UN High Commissioner for Refugees, Filippo Grandi, has said, “At sea, a frightening number of refugees and migrants are dying each year; on land, people fleeing war are finding their way blocked by closed borders. Closing borders does not solve the problem.”
As conflicts in Syria, Iraq, Afghanistan and South Sudan continue, the UNHCR is desperately urging neighbouring countries to keep their borders open. Australia’s policy of shutting its doors to people in need of protection undermines UN requests and completely ignores the plight of thousands of people stranded across the Asia Pacific region.
However, a border policy that is completely open is not the alternative to Australia’s ‘stop the boats’ policy. Countries have the right to protect the integrity and security of their borders and to regulate movement across those borders. That right, however, cannot be allowed to render void the right of people seeking asylum to cross borders according to international law. It also should not countenance the return of people to countries where they may face persecution, harm and violation of their human rights or where their asylum claims cannot receive a fair and timely hearing.
Greater efforts must be made to reduce the need for people to take dangerous and irregular journeys. Rather than pouring valuable resources into returning boats and forcibly repatriating irregular migrants, Australia’s efforts should focus on engaging our regional neighbours to strengthen co-operation, address the causes of forced migration and develop the region’s protection infrastructure.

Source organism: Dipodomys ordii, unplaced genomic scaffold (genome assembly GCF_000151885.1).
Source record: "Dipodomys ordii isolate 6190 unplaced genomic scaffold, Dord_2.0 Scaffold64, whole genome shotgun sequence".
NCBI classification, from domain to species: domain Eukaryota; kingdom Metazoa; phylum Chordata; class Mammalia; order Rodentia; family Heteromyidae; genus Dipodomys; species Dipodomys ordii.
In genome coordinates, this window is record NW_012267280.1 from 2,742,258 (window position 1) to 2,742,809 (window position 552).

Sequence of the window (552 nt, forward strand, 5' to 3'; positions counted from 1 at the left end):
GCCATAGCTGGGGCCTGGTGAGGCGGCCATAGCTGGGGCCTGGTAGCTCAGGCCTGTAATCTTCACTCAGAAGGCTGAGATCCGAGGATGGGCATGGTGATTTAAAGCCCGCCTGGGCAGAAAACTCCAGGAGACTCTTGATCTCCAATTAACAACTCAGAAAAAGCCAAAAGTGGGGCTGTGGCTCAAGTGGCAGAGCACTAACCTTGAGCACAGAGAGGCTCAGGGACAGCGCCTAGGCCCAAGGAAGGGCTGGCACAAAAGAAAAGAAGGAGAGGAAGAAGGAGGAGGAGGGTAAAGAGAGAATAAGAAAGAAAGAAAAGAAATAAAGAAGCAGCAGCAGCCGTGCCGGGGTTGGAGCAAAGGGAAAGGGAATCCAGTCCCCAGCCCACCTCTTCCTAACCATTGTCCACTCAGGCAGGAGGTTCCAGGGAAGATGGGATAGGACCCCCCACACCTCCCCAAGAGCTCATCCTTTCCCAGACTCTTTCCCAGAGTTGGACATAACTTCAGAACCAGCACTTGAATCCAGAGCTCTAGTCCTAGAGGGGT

Historically, states in Asia Pacific have viewed protection as something that happens elsewhere, often in industrialised countries such as the US, Canada and Australia. Assisting our neighbours to develop and co-ordinate asylum procedures could lead to refugees receiving the same treatment no matter where they go. One key consequence of increasing protection for asylum seekers in transit countries such as Thailand, Malaysia and Indonesia would be the reduction of onward movement to countries such as Australia.
The Australian government’s current strategy of preventing people from fleeing persecution in their own countries and restricting people from leaving transit countries where governments are unable or unwilling to provide protection is causing people to take longer, more dangerous journeys to Europe and other places. If Australia’s approach was universally adopted, the entire global protection regime would grind to a halt. If you could not flee to another country without that country’s prior approval, there would be a global catastrophe: millions of people would face harm and death in places from which they cannot flee.
‘Stopping the boats’ is a simplistic solution to a complex problem: people moving irregularly in search of safety and security. Forced migration is a challenging problem with no simple solution. In the short to medium-term, countries need to work together to manage the challenge. Australia’s current plan – to deter, deflect and ignore – is prohibitively expensive, inhumane and ineffective in addressing the global challenge of forced migration. Crucially, a unilateral policy of closed borders fatally and comprehensively undermines the architecture of the global protection regime.
Oliver White is Assistant Director, Jesuit Refugee Service.
 Fleay, C. & Hartley, L. (2016). The regional impacts of Australian asylum seeker policies: What ‘stopping the boats’ means for people seeking asylum in our region. Academy of the Social Sciences Australia Academy Papers 2/2016, Canberra. http://www.assa.edu.au/publications/papers/234